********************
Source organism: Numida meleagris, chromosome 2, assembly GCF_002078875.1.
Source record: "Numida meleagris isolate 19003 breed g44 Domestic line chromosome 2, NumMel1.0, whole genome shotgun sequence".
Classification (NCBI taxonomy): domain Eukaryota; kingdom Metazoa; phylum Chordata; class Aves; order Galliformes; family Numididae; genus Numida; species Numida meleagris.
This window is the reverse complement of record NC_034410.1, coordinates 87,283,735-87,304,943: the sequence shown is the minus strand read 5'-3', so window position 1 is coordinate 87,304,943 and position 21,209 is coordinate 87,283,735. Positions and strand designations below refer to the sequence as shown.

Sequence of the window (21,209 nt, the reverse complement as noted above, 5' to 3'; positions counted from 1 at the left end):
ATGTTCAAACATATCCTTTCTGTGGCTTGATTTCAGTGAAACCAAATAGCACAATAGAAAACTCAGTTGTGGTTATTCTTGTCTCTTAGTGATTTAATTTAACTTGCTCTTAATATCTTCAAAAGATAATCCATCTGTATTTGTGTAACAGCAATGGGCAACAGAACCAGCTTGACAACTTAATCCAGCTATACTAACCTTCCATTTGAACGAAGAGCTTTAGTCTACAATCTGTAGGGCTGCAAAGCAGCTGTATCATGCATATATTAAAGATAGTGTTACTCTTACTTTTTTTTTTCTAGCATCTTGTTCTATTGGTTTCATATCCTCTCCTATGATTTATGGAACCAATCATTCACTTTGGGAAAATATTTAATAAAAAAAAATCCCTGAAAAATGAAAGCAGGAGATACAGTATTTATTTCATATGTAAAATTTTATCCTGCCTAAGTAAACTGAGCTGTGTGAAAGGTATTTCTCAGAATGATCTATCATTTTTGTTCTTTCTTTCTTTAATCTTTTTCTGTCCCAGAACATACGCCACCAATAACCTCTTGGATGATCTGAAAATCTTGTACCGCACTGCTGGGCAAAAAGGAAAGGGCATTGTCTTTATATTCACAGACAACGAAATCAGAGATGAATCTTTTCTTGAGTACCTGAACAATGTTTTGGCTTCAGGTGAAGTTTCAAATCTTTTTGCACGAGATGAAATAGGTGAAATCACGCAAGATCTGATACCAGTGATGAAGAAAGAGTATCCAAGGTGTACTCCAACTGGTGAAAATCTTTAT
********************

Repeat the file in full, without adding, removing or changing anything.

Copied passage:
Source organism: Numida meleagris, chromosome 2, assembly GCF_002078875.1.
Source record: "Numida meleagris isolate 19003 breed g44 Domestic line chromosome 2, NumMel1.0, whole genome shotgun sequence".
Classification (NCBI taxonomy): domain Eukaryota; kingdom Metazoa; phylum Chordata; class Aves; order Galliformes; family Numididae; genus Numida; species Numida meleagris.
This window is the reverse complement of record NC_034410.1, coordinates 87,283,735-87,304,943: the sequence shown is the minus strand read 5'-3', so window position 1 is coordinate 87,304,943 and position 21,209 is coordinate 87,283,735. Positions and strand designations below refer to the sequence as shown.

Sequence of the window (21,209 nt, the reverse complement as noted above, 5' to 3'; positions counted from 1 at the left end):
ATGTTCAAACATATCCTTTCTGTGGCTTGATTTCAGTGAAACCAAATAGCACAATAGAAAACTCAGTTGTGGTTATTCTTGTCTCTTAGTGATTTAATTTAACTTGCTCTTAATATCTTCAAAAGATAATCCATCTGTATTTGTGTAACAGCAATGGGCAACAGAACCAGCTTGACAACTTAATCCAGCTATACTAACCTTCCATTTGAACGAAGAGCTTTAGTCTACAATCTGTAGGGCTGCAAAGCAGCTGTATCATGCATATATTAAAGATAGTGTTACTCTTACTTTTTTTTTTCTAGCATCTTGTTCTATTGGTTTCATATCCTCTCCTATGATTTATGGAACCAATCATTCACTTTGGGAAAATATTTAATAAAAAAAAATCCCTGAAAAATGAAAGCAGGAGATACAGTATTTATTTCATATGTAAAATTTTATCCTGCCTAAGTAAACTGAGCTGTGTGAAAGGTATTTCTCAGAATGATCTATCATTTTTGTTCTTTCTTTCTTTAATCTTTTTCTGTCCCAGAACATACGCCACCAATAACCTCTTGGATGATCTGAAAATCTTGTACCGCACTGCTGGGCAAAAAGGAAAGGGCATTGTCTTTATATTCACAGACAACGAAATCAGAGATGAATCTTTTCTTGAGTACCTGAACAATGTTTTGGCTTCAGGTGAAGTTTCAAATCTTTTTGCACGAGATGAAATAGGTGAAATCACGCAAGATCTGATACCAGTGATGAAGAAAGAGTATCCAAGGTGTACTCCAACTGGTGAAAATCTTTAT